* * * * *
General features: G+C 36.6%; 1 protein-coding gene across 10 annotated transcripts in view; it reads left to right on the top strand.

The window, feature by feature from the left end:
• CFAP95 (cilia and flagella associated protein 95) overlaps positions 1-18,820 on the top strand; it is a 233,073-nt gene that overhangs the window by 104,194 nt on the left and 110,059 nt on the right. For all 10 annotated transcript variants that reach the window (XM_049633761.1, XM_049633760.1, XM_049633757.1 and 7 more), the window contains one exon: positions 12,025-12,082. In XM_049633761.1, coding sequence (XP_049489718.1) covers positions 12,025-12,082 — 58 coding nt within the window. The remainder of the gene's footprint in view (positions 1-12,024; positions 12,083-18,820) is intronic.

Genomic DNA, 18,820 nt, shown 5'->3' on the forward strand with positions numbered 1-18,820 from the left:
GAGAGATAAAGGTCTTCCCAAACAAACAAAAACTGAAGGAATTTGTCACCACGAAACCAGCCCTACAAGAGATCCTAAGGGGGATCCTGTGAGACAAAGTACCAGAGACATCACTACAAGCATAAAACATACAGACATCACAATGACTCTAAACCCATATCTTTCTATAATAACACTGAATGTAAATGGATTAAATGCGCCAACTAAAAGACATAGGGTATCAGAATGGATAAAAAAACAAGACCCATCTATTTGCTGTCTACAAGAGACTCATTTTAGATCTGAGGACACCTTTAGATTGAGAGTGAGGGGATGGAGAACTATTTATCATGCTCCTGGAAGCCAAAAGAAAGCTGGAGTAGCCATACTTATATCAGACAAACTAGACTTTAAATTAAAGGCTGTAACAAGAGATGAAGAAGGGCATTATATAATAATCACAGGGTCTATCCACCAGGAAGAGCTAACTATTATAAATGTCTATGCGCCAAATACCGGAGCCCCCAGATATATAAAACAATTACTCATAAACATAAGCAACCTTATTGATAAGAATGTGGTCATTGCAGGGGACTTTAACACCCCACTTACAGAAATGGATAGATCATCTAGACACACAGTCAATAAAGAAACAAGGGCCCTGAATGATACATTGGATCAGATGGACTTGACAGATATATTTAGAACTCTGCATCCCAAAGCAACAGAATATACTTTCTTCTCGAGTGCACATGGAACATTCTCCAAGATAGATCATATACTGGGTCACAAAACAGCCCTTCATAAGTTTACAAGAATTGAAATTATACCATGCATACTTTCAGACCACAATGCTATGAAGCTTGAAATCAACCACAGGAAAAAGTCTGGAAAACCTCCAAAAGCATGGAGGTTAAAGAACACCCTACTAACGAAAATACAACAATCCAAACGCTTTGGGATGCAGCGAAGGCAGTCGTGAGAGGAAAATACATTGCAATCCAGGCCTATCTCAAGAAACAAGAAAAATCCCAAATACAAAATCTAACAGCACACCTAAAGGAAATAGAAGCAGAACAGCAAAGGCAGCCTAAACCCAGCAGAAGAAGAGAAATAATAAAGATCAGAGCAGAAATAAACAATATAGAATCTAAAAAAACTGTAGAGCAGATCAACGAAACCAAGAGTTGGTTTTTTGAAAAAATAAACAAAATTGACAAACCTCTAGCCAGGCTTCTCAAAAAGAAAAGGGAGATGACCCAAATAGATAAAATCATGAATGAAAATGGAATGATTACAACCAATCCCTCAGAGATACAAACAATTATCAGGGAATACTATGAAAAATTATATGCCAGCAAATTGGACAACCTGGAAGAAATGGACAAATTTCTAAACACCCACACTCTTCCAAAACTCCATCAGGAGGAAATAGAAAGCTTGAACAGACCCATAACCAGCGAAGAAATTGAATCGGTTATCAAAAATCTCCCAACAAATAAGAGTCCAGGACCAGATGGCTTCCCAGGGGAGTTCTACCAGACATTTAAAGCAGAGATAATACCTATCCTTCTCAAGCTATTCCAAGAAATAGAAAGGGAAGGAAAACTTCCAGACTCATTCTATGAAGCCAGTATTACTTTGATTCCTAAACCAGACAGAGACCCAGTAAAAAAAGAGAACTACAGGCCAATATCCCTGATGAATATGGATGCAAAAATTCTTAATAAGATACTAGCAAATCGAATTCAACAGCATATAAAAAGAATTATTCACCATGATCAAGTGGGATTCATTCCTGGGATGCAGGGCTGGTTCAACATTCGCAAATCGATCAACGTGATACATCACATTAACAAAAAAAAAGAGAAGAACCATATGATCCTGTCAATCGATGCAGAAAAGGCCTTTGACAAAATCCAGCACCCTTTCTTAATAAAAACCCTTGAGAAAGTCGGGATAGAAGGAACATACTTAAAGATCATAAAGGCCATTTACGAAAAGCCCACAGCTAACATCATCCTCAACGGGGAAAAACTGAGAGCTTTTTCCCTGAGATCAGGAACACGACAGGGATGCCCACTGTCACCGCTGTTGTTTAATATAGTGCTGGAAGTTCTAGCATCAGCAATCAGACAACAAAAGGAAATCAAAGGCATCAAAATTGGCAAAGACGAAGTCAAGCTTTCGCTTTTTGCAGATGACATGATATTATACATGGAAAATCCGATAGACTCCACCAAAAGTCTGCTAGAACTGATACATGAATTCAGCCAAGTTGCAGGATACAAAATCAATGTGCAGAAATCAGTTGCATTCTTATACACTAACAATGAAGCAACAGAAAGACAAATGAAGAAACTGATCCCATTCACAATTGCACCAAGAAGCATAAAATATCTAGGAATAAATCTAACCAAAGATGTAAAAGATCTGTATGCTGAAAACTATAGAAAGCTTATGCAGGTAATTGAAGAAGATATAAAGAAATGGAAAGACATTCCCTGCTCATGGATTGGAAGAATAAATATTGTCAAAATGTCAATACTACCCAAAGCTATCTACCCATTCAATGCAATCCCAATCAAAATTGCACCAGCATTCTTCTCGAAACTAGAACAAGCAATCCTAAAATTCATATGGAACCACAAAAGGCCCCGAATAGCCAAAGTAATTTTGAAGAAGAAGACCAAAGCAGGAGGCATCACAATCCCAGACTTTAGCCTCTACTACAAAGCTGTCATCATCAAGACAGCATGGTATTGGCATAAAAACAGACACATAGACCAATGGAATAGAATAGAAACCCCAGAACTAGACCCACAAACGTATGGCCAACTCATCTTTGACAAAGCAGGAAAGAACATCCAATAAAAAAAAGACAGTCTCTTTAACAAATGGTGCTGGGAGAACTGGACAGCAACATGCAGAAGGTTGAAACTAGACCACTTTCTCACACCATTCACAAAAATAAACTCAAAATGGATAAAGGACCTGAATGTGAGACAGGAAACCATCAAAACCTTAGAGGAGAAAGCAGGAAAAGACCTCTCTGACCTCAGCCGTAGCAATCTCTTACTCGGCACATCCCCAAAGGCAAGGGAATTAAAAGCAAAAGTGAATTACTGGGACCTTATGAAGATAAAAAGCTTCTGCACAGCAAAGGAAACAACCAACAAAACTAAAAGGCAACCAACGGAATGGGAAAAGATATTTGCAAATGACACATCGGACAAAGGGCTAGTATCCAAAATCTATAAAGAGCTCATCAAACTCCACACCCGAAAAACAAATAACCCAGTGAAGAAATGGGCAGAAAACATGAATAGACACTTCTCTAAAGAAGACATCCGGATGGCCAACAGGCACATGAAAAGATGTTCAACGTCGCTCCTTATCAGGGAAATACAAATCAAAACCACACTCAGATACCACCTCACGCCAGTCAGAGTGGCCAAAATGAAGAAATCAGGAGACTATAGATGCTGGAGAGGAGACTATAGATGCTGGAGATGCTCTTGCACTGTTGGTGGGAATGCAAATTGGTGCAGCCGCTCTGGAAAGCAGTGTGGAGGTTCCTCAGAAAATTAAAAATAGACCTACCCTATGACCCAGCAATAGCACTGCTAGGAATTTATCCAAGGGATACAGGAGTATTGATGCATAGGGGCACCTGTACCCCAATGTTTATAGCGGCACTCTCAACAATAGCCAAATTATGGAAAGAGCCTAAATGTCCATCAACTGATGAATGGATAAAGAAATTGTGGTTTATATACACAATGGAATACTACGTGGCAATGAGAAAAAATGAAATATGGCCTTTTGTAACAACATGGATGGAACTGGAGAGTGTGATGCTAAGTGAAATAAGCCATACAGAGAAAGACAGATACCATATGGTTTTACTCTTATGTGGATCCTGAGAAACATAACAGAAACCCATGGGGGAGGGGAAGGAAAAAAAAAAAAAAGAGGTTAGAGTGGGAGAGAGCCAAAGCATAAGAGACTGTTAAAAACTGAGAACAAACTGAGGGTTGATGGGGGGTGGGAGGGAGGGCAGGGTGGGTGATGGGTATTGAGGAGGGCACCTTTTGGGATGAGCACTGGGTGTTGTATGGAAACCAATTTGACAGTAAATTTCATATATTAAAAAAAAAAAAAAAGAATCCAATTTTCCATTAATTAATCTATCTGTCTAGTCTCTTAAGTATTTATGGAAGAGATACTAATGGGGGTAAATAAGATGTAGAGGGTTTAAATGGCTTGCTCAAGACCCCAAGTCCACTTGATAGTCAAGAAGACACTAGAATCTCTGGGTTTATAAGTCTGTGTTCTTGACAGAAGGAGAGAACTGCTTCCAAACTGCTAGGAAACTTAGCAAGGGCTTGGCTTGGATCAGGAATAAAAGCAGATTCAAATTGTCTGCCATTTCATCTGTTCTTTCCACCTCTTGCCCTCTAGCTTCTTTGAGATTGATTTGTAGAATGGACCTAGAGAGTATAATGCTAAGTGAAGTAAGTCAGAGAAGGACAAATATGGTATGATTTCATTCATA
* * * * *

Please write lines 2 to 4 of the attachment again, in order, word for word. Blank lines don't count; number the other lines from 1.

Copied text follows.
The window, feature by feature from the left end:
• CFAP95 (cilia and flagella associated protein 95) overlaps positions 1-18,820 on the top strand; it is a 233,073-nt gene that overhangs the window by 104,194 nt on the left and 110,059 nt on the right. For all 10 annotated transcript variants that reach the window (XM_049633761.1, XM_049633760.1, XM_049633757.1 and 7 more), the window contains one exon: positions 12,025-12,082. In XM_049633761.1, coding sequence (XP_049489718.1) covers positions 12,025-12,082 — 58 coding nt within the window. The remainder of the gene's footprint in view (positions 1-12,024; positions 12,083-18,820) is intronic.

Genomic DNA, 18,820 nt, shown 5'->3' on the forward strand with positions numbered 1-18,820 from the left: